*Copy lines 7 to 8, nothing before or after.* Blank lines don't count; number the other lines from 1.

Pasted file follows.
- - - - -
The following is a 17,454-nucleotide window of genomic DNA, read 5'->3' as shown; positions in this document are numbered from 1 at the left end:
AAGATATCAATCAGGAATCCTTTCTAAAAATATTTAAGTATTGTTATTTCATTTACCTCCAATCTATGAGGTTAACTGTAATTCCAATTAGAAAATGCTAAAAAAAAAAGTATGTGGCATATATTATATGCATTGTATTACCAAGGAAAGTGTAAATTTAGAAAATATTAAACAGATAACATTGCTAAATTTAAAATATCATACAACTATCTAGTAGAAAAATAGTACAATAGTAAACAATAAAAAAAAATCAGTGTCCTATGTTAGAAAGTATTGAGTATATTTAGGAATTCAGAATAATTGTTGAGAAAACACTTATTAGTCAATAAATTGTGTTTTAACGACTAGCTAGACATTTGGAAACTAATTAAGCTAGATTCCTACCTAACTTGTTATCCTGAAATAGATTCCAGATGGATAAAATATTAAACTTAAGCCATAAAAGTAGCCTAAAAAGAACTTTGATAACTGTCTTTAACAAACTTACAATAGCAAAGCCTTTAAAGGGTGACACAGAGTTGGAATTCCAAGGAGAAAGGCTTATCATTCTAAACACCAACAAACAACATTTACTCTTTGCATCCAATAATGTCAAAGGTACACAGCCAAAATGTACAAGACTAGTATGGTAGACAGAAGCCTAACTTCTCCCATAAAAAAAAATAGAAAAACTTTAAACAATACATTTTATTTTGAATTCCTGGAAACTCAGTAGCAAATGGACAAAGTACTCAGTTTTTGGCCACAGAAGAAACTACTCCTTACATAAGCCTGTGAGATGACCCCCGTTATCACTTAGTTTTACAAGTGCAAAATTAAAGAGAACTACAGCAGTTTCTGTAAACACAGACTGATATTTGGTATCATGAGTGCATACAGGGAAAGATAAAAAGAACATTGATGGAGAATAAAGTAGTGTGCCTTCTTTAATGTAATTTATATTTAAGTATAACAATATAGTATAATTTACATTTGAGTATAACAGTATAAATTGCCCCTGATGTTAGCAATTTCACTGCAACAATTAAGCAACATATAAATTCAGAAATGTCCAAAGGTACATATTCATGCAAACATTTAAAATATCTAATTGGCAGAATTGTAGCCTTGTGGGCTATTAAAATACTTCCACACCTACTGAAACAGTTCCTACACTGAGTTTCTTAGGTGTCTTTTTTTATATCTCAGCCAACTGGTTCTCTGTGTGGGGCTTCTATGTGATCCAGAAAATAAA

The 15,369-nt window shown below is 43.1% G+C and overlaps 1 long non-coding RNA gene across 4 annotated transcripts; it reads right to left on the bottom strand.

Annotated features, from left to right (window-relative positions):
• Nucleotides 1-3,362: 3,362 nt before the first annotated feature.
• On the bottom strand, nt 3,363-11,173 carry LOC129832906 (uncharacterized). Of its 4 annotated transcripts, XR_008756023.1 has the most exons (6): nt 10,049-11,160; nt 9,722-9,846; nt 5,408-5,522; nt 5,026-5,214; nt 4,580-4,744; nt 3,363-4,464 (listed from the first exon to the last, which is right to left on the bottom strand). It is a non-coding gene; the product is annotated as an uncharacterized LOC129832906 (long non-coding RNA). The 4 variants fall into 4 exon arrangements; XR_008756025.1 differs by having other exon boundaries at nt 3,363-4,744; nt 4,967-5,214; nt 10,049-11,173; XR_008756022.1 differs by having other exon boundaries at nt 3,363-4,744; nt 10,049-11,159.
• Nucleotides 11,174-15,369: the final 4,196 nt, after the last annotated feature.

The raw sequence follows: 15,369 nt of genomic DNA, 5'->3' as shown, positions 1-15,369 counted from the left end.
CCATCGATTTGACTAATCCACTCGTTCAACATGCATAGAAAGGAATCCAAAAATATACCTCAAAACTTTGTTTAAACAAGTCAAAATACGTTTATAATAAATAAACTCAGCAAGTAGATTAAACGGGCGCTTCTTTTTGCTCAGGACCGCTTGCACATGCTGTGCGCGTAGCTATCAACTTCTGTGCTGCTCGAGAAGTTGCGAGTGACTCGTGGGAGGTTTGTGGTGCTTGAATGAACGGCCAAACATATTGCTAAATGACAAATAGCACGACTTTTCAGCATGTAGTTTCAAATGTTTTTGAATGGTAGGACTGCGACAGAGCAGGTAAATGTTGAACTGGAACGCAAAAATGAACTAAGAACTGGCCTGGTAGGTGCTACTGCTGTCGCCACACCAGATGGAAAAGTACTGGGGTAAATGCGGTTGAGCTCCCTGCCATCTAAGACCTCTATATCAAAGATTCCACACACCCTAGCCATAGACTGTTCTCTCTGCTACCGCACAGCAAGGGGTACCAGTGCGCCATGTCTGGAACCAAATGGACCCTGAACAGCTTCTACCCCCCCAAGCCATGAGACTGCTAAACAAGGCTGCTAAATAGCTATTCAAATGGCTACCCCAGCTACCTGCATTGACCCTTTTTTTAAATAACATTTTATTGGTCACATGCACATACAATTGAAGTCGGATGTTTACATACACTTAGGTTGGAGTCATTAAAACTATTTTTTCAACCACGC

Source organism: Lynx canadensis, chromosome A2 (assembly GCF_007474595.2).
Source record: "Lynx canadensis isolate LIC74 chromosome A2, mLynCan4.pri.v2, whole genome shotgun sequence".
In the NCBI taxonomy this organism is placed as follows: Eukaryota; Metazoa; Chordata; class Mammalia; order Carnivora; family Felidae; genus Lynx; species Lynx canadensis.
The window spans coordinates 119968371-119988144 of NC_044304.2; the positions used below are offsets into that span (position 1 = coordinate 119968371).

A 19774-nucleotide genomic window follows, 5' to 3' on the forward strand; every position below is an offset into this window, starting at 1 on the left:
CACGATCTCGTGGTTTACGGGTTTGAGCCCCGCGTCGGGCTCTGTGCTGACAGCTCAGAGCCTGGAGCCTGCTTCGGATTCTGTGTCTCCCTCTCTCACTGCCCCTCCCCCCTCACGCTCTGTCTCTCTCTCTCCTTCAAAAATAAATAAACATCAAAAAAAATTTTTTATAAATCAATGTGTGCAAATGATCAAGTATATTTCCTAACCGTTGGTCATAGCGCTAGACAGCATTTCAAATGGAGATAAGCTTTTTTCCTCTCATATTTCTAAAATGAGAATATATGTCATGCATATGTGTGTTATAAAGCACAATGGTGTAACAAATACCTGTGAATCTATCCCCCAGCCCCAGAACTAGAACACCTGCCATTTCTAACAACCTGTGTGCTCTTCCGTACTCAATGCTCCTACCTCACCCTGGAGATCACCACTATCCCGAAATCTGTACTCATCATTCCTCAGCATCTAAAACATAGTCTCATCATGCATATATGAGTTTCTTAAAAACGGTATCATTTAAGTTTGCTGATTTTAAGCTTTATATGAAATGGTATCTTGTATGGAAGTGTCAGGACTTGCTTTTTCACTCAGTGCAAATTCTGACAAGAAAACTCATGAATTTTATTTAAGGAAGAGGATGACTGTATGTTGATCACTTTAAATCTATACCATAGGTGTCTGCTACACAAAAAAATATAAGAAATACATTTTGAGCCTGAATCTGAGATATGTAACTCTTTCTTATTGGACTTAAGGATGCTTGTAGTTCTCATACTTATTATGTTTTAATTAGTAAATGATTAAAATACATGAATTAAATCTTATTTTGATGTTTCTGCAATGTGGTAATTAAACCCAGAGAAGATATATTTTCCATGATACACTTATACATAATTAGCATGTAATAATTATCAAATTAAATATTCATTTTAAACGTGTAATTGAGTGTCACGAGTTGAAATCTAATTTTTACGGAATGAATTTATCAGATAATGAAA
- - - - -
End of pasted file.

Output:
• Nucleotides 11,174-15,369: the final 4,196 nt, after the last annotated feature.

The raw sequence follows: 15,369 nt of genomic DNA, 5'->3' as shown, positions 1-15,369 counted from the left end.